Worry about shooting worrying dogs


Dogs worrying sheep is an ongoing, and seemingly increasing, rural crime. It is estimated that 15,000 sheep were killed by dogs in the UK during 2016. This has led to the establishment of the SheepWatch website and an annual survey being undertaken by the National Sheep Association. Most recently, just before Easter, the “Sheep-Wise” campaign was launched in Scotland. With the fields full of young lambs and heavily pregnant ewes, it seems a good time to refresh ourselves on the rather complex law surrounding the issue of shooting dogs that are worrying livestock.

Contrary to popular belief, farmers do not have the legal right to shoot dogs that are worrying their livestock. What they do have is the legal defence for such action. All property, including dogs, enjoys a level of protection under the law, so shooting a dog can amount to criminal damage. If a farmer is to rely on this defence, he would need to show that he believed that his livestock was in immediate danger and that his actions were reasonable. What constitutes “reasonable” will depend on the facts.

He would also run the risk of being sued for damages by the dog’s owner for trespass to goods. In which case, he would need to rely on the defence available under the Animals Act 1971.  To do so he must show that he believed on reasonable grounds that either: the dog was worrying or about to worry the livestock and there were no other reasonable means of ending or preventing it; or, that the dog had been worrying livestock, had not left the vicinity and was not under anyone’s control and there were no practicable means of finding out to whom it belonged. There is a strict requirement to inform the police within 48 hours, and any failure will prevent subsequent reliance on the defense in civil proceedings.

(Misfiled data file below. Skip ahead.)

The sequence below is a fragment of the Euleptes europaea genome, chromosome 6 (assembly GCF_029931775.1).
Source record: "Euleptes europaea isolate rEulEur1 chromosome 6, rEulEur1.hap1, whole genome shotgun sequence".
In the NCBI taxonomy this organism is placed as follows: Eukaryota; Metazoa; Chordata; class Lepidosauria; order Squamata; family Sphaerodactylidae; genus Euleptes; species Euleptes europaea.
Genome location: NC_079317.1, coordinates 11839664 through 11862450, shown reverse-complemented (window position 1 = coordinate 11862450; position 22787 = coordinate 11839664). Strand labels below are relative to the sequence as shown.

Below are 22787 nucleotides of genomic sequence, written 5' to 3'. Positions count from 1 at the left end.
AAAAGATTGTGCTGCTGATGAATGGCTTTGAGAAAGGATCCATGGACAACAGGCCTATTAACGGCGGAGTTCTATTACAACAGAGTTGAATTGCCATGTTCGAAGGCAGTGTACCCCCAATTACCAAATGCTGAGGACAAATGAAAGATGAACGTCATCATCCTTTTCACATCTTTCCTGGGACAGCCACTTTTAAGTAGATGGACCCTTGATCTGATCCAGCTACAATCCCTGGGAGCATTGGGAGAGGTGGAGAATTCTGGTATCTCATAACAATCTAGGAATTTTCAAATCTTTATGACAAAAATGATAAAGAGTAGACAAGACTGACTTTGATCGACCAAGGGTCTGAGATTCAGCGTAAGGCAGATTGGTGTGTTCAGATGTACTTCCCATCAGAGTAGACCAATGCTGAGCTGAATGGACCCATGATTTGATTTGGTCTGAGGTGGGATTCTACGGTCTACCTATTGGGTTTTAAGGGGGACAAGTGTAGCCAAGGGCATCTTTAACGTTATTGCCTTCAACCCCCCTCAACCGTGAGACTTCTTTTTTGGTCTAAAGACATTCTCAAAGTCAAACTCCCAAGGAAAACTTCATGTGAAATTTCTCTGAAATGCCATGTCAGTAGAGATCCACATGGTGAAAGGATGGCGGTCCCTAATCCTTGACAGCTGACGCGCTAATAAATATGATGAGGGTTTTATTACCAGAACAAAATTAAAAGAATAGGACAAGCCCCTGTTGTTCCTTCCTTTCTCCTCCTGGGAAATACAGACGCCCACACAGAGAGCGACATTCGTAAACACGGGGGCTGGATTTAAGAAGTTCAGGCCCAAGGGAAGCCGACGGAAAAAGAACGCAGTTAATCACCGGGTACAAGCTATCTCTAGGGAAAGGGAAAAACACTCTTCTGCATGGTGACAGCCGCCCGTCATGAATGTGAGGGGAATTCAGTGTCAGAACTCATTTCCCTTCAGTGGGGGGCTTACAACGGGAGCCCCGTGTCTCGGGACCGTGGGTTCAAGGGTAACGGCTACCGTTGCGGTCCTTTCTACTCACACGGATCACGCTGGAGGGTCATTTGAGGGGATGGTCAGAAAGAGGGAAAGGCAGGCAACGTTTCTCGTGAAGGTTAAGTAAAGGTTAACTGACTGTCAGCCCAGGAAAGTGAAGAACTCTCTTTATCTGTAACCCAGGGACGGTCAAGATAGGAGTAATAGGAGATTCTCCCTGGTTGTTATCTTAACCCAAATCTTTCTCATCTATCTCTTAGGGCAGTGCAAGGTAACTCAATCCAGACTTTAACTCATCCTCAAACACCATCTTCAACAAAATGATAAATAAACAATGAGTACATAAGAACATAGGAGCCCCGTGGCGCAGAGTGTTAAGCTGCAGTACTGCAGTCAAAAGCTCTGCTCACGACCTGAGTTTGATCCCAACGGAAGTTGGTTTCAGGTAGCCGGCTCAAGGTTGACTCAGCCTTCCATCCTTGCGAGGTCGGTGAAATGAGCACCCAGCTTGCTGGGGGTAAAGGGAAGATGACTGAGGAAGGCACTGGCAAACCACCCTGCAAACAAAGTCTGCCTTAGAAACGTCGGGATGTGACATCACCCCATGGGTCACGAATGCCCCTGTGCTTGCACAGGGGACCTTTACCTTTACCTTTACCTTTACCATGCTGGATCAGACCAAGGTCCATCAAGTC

The use of a rifle or other Section 1 firearm is likely to lead to the revocation of the Firearms License as it is unlikely that shooting dogs will be listed as a reason to hold the firearm. Use of a shotgun could result in a wounded dog and prosecution by the RSPCA under Section 4 of the Animal Welfare Act 2006. If the farmer pursues the dog, he could be liable for trespassing with a firearm. Whatever the situation, it is likely that the police would review whether the farmer was suitable to own a firearm.

All in all, while shooting a dog worrying livestock may seem a suitable solution, it could cause greater problems than it solves. It should only be seen as a last resort.

If you would like any further information or to discuss any rural related matter, please contact Tom Wills, head of the agriculture & estates department at Sintons.


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